Lawrence: “We’re so far away as a pitcher, and it’s tough sometimes in certain situations, depending on the pitch you’re trying to execute, to really tell did that pitch catch the plate or did it miss by just a little bit. Was it a strike or was it a really good pitch? They’re two different things. So I like relying on my catcher back there who’s sitting there following it in with his eyes. I haven’t personally challenged anything yet. If it was something in a big situation, you know, seventh inning with the bases loaded, strike or ball, I would think about it. But I haven’t gotten to that point yet.”

Juenger: “I leave it to the catcher. I think as a pitcher we can at times get a little prideful when it comes to whether it’s a strike, if it’s a good pitch, and then you go back and look at the iPad or when the report comes back and it’s a ball off the plate. So, it’s a good pitch, yes, but if we’re out here challenging – they’re (the catchers are) a lot closer to home plate. I trust them and trust their judgment. The catchers we’ve got here are really good.”

One of the observations of the system is that some unique aspects of the game may be lost – like catchers framing pitches, or pitchers with good control getting strike calls when pitches are just off the plate – and, of course, some of the ‘human element’ of calling a game is lost.

Candaele: “It used to be, if you were a pitcher, you could establish that you had command of your pitches, then you would start getting balls a little bit off of the plate – which you’re being rewarded because you’re around the zone. If you’re all over the place, then you didn’t get the corner calls. So I think in that aspect, some pitchers will get hurt by it, some will get helped by it. As with anything, I think it just takes getting used to.”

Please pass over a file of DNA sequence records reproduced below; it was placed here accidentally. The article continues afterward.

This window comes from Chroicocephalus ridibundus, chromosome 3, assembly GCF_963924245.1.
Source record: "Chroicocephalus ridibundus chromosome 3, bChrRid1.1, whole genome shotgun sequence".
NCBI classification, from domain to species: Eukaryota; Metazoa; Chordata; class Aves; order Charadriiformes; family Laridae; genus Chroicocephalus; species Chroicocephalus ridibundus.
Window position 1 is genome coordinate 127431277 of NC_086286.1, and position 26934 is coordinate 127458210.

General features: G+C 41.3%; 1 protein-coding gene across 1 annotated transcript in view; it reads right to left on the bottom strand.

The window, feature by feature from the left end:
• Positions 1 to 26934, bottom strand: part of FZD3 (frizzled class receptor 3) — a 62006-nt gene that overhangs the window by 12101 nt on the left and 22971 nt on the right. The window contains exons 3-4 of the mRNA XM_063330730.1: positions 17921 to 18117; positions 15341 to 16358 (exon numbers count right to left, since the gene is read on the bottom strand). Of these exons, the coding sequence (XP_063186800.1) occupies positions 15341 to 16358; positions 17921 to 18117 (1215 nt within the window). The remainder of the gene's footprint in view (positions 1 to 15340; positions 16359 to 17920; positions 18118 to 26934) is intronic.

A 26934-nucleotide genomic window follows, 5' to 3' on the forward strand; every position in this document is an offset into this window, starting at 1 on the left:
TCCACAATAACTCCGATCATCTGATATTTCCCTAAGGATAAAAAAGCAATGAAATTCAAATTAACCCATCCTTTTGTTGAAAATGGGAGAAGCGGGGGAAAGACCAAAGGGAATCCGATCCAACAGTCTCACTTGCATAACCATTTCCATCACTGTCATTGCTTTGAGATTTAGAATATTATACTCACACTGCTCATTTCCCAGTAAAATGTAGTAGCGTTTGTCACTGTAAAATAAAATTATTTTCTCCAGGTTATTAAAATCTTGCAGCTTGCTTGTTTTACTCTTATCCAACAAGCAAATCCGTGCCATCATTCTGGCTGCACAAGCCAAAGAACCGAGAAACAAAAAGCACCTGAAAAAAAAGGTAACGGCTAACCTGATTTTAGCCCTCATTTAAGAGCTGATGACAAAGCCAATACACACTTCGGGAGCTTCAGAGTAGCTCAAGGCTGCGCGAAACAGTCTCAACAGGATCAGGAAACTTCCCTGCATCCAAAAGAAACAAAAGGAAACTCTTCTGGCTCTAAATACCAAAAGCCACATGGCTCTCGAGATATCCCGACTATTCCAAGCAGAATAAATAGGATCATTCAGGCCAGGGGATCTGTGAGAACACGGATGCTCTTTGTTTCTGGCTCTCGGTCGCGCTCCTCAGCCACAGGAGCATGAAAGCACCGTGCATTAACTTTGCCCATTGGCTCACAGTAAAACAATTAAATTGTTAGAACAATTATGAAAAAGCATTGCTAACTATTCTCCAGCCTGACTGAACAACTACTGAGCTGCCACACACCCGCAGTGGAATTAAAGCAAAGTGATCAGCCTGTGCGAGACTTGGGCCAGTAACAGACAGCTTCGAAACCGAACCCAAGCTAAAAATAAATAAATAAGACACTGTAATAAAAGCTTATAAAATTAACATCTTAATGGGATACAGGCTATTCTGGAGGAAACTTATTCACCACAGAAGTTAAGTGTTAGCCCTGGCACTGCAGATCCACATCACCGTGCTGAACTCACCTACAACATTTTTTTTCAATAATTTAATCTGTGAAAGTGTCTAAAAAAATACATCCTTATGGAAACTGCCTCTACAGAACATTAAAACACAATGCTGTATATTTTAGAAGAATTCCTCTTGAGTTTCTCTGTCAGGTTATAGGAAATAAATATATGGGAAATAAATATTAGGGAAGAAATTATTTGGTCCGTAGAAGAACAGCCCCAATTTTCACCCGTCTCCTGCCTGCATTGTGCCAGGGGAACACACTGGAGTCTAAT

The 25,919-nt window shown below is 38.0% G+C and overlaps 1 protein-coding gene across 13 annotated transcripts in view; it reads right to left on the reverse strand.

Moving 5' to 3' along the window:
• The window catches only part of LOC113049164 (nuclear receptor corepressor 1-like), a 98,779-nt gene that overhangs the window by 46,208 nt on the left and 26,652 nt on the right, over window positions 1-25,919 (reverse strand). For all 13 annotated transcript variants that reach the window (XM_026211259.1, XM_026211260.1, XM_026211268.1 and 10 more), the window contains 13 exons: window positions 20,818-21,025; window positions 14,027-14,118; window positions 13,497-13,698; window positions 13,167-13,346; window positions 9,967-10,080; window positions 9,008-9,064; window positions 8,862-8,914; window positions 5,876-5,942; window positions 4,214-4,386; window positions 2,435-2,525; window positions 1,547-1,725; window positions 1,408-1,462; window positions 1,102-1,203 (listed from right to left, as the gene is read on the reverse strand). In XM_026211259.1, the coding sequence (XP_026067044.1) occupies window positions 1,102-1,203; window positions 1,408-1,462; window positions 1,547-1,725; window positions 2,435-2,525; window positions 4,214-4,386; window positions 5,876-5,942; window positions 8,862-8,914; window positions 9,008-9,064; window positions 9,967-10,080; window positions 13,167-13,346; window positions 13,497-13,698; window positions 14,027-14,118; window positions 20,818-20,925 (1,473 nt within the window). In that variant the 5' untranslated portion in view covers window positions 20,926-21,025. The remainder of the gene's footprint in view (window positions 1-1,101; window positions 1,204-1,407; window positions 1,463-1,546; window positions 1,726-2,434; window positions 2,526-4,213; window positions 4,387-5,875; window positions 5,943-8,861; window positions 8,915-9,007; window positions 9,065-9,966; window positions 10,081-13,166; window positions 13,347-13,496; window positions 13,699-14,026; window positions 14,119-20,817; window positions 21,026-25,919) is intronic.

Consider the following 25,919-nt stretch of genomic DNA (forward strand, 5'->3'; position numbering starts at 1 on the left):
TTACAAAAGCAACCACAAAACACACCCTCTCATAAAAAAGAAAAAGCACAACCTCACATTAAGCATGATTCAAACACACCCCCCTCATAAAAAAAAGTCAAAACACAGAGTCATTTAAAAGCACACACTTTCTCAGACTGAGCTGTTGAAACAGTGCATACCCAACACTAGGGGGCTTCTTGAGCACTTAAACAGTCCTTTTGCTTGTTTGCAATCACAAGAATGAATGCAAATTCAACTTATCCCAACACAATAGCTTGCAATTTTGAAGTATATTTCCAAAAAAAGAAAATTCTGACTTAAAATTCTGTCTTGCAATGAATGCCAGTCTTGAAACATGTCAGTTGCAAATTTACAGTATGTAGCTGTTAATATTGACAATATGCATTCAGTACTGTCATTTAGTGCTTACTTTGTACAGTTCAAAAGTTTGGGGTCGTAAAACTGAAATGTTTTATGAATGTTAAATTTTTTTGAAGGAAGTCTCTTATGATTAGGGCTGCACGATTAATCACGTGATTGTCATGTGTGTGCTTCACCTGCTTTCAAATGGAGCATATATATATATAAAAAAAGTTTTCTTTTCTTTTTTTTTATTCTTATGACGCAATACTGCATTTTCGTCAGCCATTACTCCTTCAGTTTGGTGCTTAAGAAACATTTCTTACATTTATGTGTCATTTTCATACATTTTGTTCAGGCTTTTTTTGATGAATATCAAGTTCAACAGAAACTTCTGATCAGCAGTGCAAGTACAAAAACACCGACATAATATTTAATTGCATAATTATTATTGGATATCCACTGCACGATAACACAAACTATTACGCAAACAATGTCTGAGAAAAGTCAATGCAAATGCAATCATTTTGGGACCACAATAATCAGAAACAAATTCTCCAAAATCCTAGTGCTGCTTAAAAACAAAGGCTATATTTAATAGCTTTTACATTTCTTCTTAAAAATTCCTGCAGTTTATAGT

Lawrence: “In the past, relationships with umpires and those kind of things, making quality pitches time after time, and being able to manipulate the strike zone a little bit, walk an umpire a little bit – those days are gone because the pitches have to be on the plate.”

Brantly: “It changes the catcher’s perspective of the game dramatically. There’s a huge emphasis on presenting strikes, and making sure you’re keeping strikes in the zone – every single pitch. That still is an element in the big leagues. My first day with the ABS, it was shocking that it was just a completely eliminated element of the game. It took away from that kind of focus, but in that sense, if you’re taking away from somewhere, maybe you can get more somewhere else. You think about the elements like the catch and throw, blocking, game calling – you’ve just got to, not shift priority, but make sure you’re on top of those things that much more because the priority of those things become greater.”